Most Liked Negative Review
While the quality of the lens manufacture is high I've have focus problems on both the F100 and the D7000 bodies. In both cases the camera will not fire because the autofocus did not find a focus point. The lens focus bounces back and forth without finding the sweet spot. This is not because of low light or lack of strong objects to select within the array of autofocus sensors. It always takes a touch of the manual focus ring for the lens to find the sweet spot. Any thoughts?
Reviewed by 113 customers
Every advertised description / rating of this lens was "spot on" !
Just outstanding!!!! Very durable, accurate and sweeeeet lens. A must lens for any serious photographer.
It looks and functions extremely well. Only very slight flaw is with the lens hood.....it's difficult to place properly requiring only a greater attention to its attachment. a very minor complaint for the high quality and great price.
I have had this lens only a short time, however I have made many images with available light (f2.8) and daylight work with apps of f4-5.6 at much of the zoom range. Sharpness is excellent, compact lens, a little heavy but that adds to stability of shooting in low light and low shutter speeds (as low as 1/10th sec) hand held rendering sharp images. I would certainly urge any photog doing photojournalistic or event work to include this lens in your bag. It does take some knowledge of short lenses to get the image you re looking for. Note - I have used another photogs lens of this type prior to purchasing one. For my work it is an "everyday lens!"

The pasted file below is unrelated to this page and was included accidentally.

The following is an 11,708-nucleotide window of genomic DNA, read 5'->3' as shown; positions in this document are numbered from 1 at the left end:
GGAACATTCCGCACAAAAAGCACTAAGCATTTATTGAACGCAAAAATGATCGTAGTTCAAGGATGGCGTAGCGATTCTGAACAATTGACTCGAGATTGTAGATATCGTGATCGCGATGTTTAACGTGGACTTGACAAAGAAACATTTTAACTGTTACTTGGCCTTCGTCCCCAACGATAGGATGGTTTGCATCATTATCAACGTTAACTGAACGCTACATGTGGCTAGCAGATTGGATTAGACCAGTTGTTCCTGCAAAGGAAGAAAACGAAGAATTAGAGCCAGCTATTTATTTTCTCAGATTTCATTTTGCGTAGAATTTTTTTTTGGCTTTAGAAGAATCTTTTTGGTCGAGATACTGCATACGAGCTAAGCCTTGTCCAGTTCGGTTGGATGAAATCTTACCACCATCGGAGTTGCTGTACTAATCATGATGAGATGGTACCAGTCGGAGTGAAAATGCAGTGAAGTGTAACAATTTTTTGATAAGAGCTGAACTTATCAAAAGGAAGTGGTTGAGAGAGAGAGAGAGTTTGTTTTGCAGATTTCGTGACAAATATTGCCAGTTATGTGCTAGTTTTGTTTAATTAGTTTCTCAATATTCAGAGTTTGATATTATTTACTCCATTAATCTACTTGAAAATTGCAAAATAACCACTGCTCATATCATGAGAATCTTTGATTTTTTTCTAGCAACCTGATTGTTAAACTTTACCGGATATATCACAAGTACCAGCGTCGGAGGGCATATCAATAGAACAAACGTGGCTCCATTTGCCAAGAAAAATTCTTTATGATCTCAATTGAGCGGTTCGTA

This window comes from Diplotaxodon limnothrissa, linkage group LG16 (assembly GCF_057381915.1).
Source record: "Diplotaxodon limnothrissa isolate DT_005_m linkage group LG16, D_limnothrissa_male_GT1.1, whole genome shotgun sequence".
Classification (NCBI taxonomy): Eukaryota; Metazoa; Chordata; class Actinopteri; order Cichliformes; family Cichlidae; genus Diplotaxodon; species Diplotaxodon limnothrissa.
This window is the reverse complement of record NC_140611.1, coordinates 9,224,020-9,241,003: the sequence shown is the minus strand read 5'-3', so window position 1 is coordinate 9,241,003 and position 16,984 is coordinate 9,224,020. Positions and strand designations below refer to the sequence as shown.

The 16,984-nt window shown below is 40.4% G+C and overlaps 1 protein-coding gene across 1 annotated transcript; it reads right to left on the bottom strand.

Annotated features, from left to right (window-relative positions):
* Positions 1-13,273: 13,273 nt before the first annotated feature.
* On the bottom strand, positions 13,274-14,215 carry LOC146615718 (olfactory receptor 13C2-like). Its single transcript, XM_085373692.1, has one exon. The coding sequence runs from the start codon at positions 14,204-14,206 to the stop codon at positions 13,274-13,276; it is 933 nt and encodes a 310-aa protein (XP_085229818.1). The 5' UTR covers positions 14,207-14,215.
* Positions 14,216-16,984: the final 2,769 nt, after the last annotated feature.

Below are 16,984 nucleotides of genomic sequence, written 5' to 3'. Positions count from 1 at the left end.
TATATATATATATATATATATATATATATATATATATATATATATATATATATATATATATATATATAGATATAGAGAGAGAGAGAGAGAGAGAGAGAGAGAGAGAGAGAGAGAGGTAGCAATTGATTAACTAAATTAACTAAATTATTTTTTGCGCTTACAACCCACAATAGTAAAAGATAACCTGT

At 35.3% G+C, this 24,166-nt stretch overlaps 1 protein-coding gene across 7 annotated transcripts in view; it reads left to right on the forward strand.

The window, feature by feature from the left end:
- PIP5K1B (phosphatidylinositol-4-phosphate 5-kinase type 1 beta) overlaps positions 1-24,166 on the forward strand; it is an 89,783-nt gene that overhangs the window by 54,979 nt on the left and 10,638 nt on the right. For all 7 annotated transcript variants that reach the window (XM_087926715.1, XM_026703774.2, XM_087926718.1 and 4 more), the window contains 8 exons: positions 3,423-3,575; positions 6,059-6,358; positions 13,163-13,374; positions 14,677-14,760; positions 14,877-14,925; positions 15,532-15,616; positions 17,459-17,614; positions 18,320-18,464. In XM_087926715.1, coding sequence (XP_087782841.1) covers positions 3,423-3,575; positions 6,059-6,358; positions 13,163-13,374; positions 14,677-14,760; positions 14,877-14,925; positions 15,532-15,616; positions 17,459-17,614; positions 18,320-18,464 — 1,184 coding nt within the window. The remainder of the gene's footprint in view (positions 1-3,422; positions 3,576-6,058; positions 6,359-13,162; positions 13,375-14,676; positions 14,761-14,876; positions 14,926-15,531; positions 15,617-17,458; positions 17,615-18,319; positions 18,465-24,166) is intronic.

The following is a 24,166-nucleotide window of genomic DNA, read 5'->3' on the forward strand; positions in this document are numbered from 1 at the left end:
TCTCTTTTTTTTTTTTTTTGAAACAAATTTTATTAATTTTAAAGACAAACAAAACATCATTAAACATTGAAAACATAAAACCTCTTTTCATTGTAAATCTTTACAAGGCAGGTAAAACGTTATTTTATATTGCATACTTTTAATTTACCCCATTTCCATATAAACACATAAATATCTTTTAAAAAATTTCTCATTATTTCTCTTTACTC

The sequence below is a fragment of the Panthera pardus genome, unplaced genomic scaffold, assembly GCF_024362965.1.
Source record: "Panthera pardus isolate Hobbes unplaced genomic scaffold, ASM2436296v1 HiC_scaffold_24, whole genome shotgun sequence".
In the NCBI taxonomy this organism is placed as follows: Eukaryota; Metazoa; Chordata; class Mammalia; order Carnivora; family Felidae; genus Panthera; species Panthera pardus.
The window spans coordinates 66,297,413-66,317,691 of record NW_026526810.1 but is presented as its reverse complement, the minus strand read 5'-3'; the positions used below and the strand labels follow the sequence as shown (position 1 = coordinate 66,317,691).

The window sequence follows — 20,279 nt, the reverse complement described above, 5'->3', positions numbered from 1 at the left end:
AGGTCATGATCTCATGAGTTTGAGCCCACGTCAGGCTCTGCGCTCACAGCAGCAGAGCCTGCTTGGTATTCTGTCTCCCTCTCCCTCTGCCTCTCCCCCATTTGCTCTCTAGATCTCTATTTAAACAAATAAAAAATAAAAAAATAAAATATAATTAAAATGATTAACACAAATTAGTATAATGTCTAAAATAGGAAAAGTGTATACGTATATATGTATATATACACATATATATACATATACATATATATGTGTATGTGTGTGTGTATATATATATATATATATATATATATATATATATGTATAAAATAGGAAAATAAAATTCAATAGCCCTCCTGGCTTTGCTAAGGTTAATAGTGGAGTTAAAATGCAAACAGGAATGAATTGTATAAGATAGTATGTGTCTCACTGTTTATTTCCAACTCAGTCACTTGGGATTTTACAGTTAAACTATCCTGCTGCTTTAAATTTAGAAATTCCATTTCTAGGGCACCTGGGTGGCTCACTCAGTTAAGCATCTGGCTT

This lens performs beautifully, smooth, has a fast focus and feels sturdy. I bought it used since new is a bit in the pricey side, but it is worth every cent. A must have lens.
Nice clear lens takes great pictures. I just disappointed that it squeaks and it is common problem with this lens.
This is a great lens. Nikon has newer lenses that are about the same but this one is made of metal. It is a classic and does exactly what I needed. I'll have it forever.
Purchased to shoot swimming pool and backyard hardscapes. In full sun and low light this lens provides professional dynamic frames. Stunning image clarity mated with D600.
I bought this lens a year ago and it's pretty useful in landscapes, street photography and indoor shoots. Unlike 16-35 vignetting and distortion does not bother much, and can be easily corrected in Photoshop. I use a D800 and I've seen some comments that this lens is not sharp which I don't agree. If you want a general professional walk-around lens this one is yours.